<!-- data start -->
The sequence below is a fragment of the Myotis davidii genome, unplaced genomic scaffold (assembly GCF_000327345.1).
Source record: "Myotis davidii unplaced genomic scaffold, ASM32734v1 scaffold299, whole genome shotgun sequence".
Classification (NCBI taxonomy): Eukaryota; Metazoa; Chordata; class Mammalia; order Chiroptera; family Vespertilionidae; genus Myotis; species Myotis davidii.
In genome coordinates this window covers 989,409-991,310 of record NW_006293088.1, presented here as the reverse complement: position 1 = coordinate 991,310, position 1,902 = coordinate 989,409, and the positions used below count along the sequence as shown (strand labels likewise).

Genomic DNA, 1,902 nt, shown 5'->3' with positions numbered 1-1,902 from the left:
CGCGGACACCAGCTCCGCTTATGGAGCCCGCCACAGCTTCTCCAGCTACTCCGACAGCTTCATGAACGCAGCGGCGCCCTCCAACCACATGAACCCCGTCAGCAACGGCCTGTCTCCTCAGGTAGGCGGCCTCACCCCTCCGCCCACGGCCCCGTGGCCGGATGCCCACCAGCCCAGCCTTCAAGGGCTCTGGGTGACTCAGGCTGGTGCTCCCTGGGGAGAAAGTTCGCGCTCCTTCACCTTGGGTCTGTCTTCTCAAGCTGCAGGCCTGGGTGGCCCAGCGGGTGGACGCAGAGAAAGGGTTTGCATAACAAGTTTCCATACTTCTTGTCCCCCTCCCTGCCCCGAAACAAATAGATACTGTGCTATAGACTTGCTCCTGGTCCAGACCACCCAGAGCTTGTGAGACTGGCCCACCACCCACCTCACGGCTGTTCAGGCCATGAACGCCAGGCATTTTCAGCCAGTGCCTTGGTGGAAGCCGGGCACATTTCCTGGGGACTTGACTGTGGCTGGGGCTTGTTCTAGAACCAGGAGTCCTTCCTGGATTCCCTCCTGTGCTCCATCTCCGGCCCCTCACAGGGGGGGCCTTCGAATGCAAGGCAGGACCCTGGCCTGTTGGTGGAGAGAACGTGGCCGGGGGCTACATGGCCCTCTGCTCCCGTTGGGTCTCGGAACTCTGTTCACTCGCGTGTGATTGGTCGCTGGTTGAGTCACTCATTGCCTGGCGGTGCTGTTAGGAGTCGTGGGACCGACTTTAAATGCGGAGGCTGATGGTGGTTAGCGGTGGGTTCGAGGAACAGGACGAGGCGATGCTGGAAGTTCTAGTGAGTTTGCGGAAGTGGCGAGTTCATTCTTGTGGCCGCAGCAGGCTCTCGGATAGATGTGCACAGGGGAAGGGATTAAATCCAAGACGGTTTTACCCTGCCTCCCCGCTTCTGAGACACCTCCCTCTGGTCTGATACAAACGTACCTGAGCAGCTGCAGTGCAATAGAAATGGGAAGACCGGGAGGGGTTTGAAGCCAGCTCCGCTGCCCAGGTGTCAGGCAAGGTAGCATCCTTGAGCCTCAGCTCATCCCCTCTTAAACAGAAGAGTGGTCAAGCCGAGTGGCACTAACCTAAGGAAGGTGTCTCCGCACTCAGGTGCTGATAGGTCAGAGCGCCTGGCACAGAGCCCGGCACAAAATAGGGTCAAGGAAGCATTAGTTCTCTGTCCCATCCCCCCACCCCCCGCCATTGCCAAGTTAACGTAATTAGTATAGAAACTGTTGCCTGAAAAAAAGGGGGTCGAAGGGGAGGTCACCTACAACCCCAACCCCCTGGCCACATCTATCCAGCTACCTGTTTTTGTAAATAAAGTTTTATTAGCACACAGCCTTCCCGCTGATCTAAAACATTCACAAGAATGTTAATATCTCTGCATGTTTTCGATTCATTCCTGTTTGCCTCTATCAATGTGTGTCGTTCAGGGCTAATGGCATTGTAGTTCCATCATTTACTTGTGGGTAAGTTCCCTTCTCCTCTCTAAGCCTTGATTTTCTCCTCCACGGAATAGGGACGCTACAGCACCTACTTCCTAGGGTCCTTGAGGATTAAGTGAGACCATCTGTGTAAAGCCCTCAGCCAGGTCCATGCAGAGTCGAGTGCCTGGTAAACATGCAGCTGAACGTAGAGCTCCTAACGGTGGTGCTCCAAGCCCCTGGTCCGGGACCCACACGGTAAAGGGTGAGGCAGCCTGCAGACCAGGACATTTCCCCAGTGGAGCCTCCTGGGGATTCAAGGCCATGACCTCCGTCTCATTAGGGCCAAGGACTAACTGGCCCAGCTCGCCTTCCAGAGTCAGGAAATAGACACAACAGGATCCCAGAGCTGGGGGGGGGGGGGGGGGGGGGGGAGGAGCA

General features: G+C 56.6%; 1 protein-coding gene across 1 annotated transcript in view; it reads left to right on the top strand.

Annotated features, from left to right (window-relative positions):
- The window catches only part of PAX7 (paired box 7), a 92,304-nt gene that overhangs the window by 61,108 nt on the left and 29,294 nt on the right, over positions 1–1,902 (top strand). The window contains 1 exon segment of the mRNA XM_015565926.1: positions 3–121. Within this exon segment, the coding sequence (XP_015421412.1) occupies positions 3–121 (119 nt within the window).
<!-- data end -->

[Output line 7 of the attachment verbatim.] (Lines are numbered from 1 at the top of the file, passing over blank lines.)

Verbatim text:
General features: G+C 56.6%; 1 protein-coding gene across 1 annotated transcript in view; it reads left to right on the top strand.